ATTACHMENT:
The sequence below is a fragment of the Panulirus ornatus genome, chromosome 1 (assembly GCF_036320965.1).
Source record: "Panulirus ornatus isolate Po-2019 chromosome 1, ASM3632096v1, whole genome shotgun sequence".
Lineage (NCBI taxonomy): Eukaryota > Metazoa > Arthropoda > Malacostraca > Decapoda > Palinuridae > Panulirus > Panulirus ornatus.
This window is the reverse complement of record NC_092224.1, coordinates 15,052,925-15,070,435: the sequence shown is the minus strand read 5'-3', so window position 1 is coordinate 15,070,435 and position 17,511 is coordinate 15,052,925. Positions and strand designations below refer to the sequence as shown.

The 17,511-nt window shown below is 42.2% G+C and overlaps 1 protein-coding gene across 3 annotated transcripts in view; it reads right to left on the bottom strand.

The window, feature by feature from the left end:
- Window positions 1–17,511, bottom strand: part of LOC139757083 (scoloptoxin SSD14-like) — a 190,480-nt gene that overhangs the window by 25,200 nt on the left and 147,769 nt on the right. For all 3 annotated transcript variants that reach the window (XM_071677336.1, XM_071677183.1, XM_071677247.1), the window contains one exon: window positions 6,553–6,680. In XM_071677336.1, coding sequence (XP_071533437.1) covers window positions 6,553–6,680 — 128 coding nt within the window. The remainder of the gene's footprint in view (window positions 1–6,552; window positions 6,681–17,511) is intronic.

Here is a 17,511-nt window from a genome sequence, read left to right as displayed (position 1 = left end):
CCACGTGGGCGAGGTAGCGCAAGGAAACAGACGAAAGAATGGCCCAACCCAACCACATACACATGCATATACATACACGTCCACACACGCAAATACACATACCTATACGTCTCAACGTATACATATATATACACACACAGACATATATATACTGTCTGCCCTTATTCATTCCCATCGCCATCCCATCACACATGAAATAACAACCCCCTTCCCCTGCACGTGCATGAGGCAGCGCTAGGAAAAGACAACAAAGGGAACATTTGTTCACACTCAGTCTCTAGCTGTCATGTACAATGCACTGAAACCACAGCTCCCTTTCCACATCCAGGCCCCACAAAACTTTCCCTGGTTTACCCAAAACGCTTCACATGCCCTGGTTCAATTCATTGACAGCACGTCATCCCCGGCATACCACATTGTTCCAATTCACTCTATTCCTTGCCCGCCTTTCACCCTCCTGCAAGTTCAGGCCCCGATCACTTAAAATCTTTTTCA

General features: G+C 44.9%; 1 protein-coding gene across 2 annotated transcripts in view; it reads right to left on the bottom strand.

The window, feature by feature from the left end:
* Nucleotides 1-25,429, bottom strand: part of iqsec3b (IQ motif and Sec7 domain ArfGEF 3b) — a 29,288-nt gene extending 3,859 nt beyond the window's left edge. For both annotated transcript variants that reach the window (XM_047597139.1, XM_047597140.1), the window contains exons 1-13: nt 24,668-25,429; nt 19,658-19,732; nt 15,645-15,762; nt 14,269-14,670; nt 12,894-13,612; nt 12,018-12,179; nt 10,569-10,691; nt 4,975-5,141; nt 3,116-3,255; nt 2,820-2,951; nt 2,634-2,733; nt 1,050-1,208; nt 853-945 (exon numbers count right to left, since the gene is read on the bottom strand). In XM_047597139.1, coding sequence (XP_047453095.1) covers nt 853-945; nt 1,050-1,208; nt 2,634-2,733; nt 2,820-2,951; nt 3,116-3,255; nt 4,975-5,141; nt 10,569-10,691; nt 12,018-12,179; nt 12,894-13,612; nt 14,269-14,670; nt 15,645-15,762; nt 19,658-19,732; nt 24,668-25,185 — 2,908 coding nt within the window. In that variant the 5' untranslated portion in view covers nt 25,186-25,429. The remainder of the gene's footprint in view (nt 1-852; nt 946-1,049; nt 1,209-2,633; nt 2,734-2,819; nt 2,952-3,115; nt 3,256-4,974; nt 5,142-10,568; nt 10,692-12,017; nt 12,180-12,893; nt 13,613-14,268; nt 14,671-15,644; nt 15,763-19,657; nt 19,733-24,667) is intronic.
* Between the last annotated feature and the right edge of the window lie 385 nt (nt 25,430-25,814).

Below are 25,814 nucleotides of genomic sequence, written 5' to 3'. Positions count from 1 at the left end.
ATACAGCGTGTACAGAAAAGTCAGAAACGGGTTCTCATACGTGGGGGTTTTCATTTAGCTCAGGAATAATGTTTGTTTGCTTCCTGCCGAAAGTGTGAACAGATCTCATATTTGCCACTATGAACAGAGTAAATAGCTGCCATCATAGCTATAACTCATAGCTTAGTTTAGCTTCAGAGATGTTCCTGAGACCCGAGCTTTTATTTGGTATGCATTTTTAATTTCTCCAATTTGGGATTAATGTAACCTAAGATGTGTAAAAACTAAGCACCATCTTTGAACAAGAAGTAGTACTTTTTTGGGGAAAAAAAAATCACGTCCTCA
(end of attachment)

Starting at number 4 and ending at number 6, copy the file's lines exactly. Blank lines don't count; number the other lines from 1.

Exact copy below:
This window is the reverse complement of record NC_092224.1, coordinates 15,052,925-15,070,435: the sequence shown is the minus strand read 5'-3', so window position 1 is coordinate 15,070,435 and position 17,511 is coordinate 15,052,925. Positions and strand designations below refer to the sequence as shown.

The 17,511-nt window shown below is 42.2% G+C and overlaps 1 protein-coding gene across 3 annotated transcripts in view; it reads right to left on the bottom strand.

The window, feature by feature from the left end: